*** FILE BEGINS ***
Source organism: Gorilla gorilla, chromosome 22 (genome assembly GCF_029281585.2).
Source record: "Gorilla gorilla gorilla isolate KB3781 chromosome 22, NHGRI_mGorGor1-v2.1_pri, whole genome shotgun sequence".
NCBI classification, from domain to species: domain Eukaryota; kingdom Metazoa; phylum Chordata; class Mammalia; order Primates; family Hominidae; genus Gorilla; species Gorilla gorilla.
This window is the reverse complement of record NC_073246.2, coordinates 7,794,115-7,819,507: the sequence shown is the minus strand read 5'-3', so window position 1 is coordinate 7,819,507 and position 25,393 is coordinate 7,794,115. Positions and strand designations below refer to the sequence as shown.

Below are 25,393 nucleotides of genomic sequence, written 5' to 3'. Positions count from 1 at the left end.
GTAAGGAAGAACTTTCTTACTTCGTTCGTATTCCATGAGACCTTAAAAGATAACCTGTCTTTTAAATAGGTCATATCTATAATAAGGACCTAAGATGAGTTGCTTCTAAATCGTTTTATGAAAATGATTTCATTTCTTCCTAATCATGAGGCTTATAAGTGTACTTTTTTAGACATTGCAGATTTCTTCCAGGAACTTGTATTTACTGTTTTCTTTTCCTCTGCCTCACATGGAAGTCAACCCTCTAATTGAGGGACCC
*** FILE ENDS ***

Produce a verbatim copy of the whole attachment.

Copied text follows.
Source organism: Gorilla gorilla, chromosome 22 (genome assembly GCF_029281585.2).
Source record: "Gorilla gorilla gorilla isolate KB3781 chromosome 22, NHGRI_mGorGor1-v2.1_pri, whole genome shotgun sequence".
NCBI classification, from domain to species: domain Eukaryota; kingdom Metazoa; phylum Chordata; class Mammalia; order Primates; family Hominidae; genus Gorilla; species Gorilla gorilla.
This window is the reverse complement of record NC_073246.2, coordinates 7,794,115-7,819,507: the sequence shown is the minus strand read 5'-3', so window position 1 is coordinate 7,819,507 and position 25,393 is coordinate 7,794,115. Positions and strand designations below refer to the sequence as shown.

Below are 25,393 nucleotides of genomic sequence, written 5' to 3'. Positions count from 1 at the left end.
GTAAGGAAGAACTTTCTTACTTCGTTCGTATTCCATGAGACCTTAAAAGATAACCTGTCTTTTAAATAGGTCATATCTATAATAAGGACCTAAGATGAGTTGCTTCTAAATCGTTTTATGAAAATGATTTCATTTCTTCCTAATCATGAGGCTTATAAGTGTACTTTTTTAGACATTGCAGATTTCTTCCAGGAACTTGTATTTACTGTTTTCTTTTCCTCTGCCTCACATGGAAGTCAACCCTCTAATTGAGGGACCC